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Three Days of the Condor
Remind Me

Three Days of the Condor

Joe Turner (Robert Redford), a lowly researcher for the CIA, returns from a lunch break to discover all his coworkers assassinated for no apparent reason. Seeking help from the CIA, he finds himself utterly alone, unable to trust anyone. Even when he turns to trusted friends, he merely puts them in danger. Kidnapping a stranger, Kathy Hale (Faye Dunaway), at gunpoint, he holes up in her apartment while trying to craft a survival strategy and buy himself time to uncover the truth behind what happened. Turner, a loner by circumstance, and Hale, a loner by nature, are gradually drawn to each other. Turner is forced to muster all of his knowledge and experience, including his previous work as a telephone lineman, in order to outthink his would-be assassins. Finally, it becomes a game of wits between him and other CIA agents such as Higgins and Joubert, the tireless and patient freelance gunman who is pursuing him. The reason behind the assassinations, he soon learns, has global implications.

Three Days of the Condor (1975) was one in a series of political conspiracy thrillers to appear in the wake of the Watergate scandals. Other well-known examples include The Parallax View (1974) and All the President's Men (1976), both directed by Alan J. Pakula. At the time Three Days of the Condor grossed more than $20 million, testifying to the film's success as a tightly crafted thriller. However, like many of the political thrillers of the day, it also offers serious commentary on the corrupting influence of power. In light of recent events such as the Iran-Contra scandal and the Persian Gulf War, today the film's resolution seems more disturbingly plausible than ever.

James Grady, author of the 1974 novel Six Days of the Condor on which the film is based, was born in Montana and earned a degree in Journalism from the University of Montana. He then moved to Washington D.C., where he served as an aide to U.S. Senator Lee Metcalf and worked as an investigative reporter to noted newspaper columnist Jack Anderson. After the success of Six Days of the Condor, which has been translated into a number of languages, he published a sequel, Shadow of the Condor (1975). Recent novels by Grady include Thunder (1994) and White Flame (1996).

Director Sydney Pollack and star Robert Redford have had a long and fruitful collaboration, starting with the Tennessee Williams adaptation This Property is Condemned (1966) and continuing through Havana (1990) for a total of seven films. The Way We Were (1973), in particular, was one of the most popular films of its decade.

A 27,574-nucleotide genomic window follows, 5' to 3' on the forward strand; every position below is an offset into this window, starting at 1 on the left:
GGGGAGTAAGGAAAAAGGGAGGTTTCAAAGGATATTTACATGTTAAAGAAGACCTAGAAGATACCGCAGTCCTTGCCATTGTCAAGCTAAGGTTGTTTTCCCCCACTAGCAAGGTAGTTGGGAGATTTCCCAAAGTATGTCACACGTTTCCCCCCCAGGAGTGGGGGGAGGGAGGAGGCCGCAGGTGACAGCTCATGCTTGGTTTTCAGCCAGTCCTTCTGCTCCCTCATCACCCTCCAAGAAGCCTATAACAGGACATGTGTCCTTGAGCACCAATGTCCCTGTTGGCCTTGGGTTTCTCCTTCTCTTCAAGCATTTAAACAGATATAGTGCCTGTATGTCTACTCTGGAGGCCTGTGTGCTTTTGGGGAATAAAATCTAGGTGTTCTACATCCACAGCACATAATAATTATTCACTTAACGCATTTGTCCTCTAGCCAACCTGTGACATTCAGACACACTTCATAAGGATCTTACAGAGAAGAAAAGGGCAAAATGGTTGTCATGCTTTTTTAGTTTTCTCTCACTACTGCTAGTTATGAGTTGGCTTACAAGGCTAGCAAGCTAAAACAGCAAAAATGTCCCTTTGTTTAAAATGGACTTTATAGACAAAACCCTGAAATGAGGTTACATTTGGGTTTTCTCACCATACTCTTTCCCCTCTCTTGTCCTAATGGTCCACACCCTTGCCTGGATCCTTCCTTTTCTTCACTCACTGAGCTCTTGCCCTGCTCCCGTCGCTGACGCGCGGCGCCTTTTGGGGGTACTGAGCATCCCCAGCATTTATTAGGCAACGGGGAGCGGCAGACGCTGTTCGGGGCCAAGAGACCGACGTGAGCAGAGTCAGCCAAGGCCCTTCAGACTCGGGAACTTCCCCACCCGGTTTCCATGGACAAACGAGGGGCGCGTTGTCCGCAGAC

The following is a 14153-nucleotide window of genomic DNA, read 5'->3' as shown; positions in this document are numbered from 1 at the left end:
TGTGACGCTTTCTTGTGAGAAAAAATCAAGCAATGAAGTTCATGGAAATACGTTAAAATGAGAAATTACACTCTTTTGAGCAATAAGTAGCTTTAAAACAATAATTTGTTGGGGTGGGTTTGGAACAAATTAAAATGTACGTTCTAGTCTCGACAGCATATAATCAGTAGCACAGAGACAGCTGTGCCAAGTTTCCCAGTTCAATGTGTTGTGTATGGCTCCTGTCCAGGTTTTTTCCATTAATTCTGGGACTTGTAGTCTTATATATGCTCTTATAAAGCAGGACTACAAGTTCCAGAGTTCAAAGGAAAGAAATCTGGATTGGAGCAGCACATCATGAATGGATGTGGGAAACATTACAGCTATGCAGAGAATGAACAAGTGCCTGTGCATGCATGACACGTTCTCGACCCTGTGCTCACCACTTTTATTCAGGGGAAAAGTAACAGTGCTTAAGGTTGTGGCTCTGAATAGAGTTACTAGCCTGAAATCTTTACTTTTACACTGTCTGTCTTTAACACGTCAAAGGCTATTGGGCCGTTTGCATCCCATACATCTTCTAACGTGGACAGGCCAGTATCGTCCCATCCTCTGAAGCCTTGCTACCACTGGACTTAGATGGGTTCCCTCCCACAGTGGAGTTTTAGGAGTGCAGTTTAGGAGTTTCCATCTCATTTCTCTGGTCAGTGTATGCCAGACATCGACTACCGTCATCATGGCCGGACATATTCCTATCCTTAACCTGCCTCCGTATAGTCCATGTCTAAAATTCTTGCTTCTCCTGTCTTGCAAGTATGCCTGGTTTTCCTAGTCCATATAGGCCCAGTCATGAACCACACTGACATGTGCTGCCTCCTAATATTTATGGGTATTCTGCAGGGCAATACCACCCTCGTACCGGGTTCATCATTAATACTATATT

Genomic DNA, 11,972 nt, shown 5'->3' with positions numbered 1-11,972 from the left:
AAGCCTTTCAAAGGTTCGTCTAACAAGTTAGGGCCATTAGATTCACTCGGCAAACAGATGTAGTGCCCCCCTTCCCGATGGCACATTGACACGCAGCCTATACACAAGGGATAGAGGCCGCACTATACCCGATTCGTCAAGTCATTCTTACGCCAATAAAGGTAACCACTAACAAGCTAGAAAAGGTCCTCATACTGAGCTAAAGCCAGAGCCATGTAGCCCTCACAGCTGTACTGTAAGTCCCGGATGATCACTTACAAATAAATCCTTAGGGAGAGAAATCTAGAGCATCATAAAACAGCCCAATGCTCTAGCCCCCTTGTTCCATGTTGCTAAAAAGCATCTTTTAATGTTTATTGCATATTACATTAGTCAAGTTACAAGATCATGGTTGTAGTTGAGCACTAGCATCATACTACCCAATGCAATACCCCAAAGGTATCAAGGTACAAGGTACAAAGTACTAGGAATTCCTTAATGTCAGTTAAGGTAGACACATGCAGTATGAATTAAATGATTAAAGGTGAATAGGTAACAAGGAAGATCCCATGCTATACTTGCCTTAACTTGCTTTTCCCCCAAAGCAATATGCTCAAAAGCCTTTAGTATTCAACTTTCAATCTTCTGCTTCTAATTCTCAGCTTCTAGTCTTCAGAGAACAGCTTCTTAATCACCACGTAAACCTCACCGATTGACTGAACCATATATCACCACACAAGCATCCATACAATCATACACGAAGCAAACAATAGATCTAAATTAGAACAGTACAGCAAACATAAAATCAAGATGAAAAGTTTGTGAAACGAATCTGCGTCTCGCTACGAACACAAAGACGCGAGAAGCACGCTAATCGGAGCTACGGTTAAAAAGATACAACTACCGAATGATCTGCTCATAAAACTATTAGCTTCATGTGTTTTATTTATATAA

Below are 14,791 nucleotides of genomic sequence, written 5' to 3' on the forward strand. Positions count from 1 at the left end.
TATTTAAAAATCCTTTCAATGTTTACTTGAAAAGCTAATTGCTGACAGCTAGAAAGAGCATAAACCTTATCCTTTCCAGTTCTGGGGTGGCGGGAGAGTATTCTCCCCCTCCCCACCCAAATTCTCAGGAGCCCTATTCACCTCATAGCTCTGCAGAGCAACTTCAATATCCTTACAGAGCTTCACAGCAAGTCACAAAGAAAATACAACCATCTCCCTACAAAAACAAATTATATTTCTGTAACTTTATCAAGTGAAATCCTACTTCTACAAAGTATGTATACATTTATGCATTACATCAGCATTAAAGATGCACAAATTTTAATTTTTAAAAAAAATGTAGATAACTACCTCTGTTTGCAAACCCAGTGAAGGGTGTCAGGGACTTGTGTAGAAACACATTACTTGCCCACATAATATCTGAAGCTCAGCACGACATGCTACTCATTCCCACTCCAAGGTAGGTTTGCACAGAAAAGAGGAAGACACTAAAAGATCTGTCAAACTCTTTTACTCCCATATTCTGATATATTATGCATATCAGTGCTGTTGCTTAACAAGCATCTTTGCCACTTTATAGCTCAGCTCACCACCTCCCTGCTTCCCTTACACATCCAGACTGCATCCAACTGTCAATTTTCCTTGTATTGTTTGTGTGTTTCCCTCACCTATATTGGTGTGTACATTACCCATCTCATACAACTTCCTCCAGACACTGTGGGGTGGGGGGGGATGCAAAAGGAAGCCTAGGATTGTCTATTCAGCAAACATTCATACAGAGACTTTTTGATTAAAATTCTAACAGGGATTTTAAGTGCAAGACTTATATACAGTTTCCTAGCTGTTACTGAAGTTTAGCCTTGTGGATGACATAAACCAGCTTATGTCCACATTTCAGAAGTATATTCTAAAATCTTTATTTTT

Three Days of the Condor was shot on location in New York in the fall of 1974. Because the film was supposed to be set in the middle of winter, leaves had to be removed from the trees on the streets where the film was shot. Faye Dunaway, who was to be held hostage by Robert Redford according to the screenplay, was required to display fear that she might be raped. However, Dunaway, who had long dreamed of playing opposite Redford, had difficulty not breaking into laughter during the shoot. "Now I'm sorry," she says in her memoir Looking for Gatsby, "but the idea of being kidnapped and ravaged by Robert Redford was anything but frightening." When Redford left the set temporarily, the director Pollack took over: "The cameras were rolling, I was in position, and suddenly Sydney lunged at me, growling 'I AM GOING TO GET YOU!' I'm tied up at this point, unable to get away or move much at all, but Sydney kept moving toward me, his eyes glaring at me as he went on detailing all the horrible things he was going to do to me, and let me tell you, Sydney has an inventive mind. He is also a great actor, and he scared the hell out of me. Sydney kept the camera rolling and he was relentless."

Director: Sydney Pollack
Producer: Stanley Schneider
Screenplay: Lorenzo Semple, Jr. and David Rayfiel, adapted from the novel Six Days of the Condor by James Grady
Cinematography: Owen Roizman
Editing: Fredric Steinkamp and Donald Guidice
Music: Dave Grusin
Art Direction: Gene Rudolf
Principal Cast: Robert Redford (Joe Turner), Faye Dunaway (Kathy Hale), Cliff Robertson (Higgins), Max von Sydow (Joubert), John Houseman (Mr. Wabash), Addison Powell (Atwood), Walter McGinn (Sam Barber), Tina Chen (Janice), Michael Kane (Wicks).
C-118m. Letterboxed.

by James Steffen VIEW TCMDb ENTRY


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